Created in China: Catalysing the Electric Car Revolution

Not so long ago, "Made in China" was a synonym for cheap products, with a build quality which wasn't always good. In 2015 however, "Made in China 2025" was launched: a strategic plan to change the role and position of China in the global marketplace. In short, it describes the transition from "Made in China" to "Created in China": China transforming from being a low-end manufacturer of cheap products to being a high-end producer of innovative, high quality products.

With just two years to go until 2025, the results have not gone unnoticed: Shenzhen's DJI is a world-leading manufacturer of drones; Hifiman headphones are known to and loved by audiophiles around the world; Shenzhen's Fenix is a world-leading manufacturer of flashlights. Huawei, Xiaomi and Lenovo are just some of the other brands that achieved wide market recognition throughout the world. But China's most recent success is in a totally different market.

Maybe you have seen one already? An ORA Funky Cat? Maybe you have driven one already? A Nio? No? How about the BYD Atto 3? The Lynk&Co 01? The MG Marvel R? These are just some of the electric cars from China that have recently entered the European market. But they have done more than just 'entering' the market: they are taking the market by storm, giving the established car manufacturers a real run for their money.



It is no surprise that the Chinese car manufacturers are entering the European market now. The basic idea of the car that we drive today is still the same as 100 years ago and to be honest, ever since the invention of the modern car in 1885/1886, nothing much has changed. But as we are trying to move away from fossil fuels, the (re)introduction of the electric car is changing the industry. The electric motors that replace the traditional combustion engine are much smaller and less complicated, allowing for different (more radical) designs, easier manufacturing and less maintenance. Pioneers like Tesla emerged and quickly became popular, showing that people are willing to move away from the traditional brands and try something new. At the same time, Korean brands Kia and Hyundai showed there is a great window of opportunity as traditional car manufacturers struggle to change their thinking and their processes, leaving the door open for others to enter the market.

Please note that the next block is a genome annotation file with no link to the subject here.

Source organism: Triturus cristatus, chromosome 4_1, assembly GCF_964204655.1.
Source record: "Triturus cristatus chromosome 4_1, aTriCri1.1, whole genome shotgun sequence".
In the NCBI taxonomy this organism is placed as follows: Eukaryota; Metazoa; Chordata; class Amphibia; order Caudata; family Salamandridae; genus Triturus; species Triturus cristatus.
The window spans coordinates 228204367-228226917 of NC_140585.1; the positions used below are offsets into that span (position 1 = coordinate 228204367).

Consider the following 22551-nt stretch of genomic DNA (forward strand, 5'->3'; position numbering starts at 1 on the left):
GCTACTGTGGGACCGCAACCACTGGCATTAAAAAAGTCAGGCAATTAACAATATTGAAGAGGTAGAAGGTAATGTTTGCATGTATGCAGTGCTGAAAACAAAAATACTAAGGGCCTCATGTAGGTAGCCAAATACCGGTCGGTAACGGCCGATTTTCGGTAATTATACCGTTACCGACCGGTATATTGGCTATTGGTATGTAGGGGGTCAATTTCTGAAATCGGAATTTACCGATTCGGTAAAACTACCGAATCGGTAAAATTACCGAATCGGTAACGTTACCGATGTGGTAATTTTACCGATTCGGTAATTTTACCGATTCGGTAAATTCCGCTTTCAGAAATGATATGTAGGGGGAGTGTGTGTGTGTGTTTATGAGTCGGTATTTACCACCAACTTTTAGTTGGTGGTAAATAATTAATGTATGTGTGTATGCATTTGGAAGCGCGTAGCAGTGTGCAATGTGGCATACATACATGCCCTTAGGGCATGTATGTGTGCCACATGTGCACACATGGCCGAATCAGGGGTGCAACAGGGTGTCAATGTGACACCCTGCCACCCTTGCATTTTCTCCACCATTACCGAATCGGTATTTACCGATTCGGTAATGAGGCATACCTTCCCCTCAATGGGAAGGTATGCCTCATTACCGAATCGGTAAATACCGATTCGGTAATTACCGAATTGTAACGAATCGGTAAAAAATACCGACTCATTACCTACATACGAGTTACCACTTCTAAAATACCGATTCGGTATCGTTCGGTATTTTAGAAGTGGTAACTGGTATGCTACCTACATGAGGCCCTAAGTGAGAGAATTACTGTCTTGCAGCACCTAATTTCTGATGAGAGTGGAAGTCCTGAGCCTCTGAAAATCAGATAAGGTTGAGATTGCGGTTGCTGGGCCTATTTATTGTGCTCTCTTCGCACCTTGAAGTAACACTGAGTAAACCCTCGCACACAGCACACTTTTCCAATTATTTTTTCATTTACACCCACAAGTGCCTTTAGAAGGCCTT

One way of entering new markets is through strategic partnerships and/or takeovers, especially in an industry such as the automotive industry, where huge investments are required. It is therefore no surprise that Chinese car manufacturers adopt the same strategy: the Ora Funky Cat is produced by Great Wall Motors (founded in 1984), which has a 50-50 joint venture with BMW; Lynk&Co is a brand that cooperates with Volvo (no surprise when you consider both are owned by Geely Global, a Chinese automotive company founded in 1997); and MG was originally an English brand, before it was acquired by SAIC Motor Corporation Limited (previously called Shanghai Automotive Industry Corporation, founded in 1955).

After the takeover by SAIC, MG was only available in the UK and China for many years. It wasn't until the end of 2019 that MG re-entered other European countries such as the Netherlands.

-MG MARVEL R Electric ©MG

-MG4 Electric ©MG

And although it has been only three years, MG is making headlines: in 2019, their re-entering of the European markets marked the arrival of the first Chinese electric car in Europe . In 2022, MG was the first to introduce a fully electric family estate car. And at the end of 2022, MG was the first to introduce a fully electric car at the same price as a 'conventional' car.

And that's where things start to get interesting: where most brands introduce electric cars at the top of their model range, focussing too much on a handful of early adopters, MG does exactly the opposite: they focus on electric cars affordable for everyone. And with great success: in almost every review and test, the two latest MG models are doing exceptionally well, being labelled 'best value for money'; design, build quality, functionality and practicality (e.g. the range of an electric car, speed of charging, etc.) are all taken into consideration. More and more "Created in China" is becoming a synonym for innovative, well-built, class-leading products offering exceptional value for money and Chinese electric cars like MG are the latest proof of this. It also shows that after what can be considered a slow start, the development of the electric car has finally shifted into gear, and not one moment too late.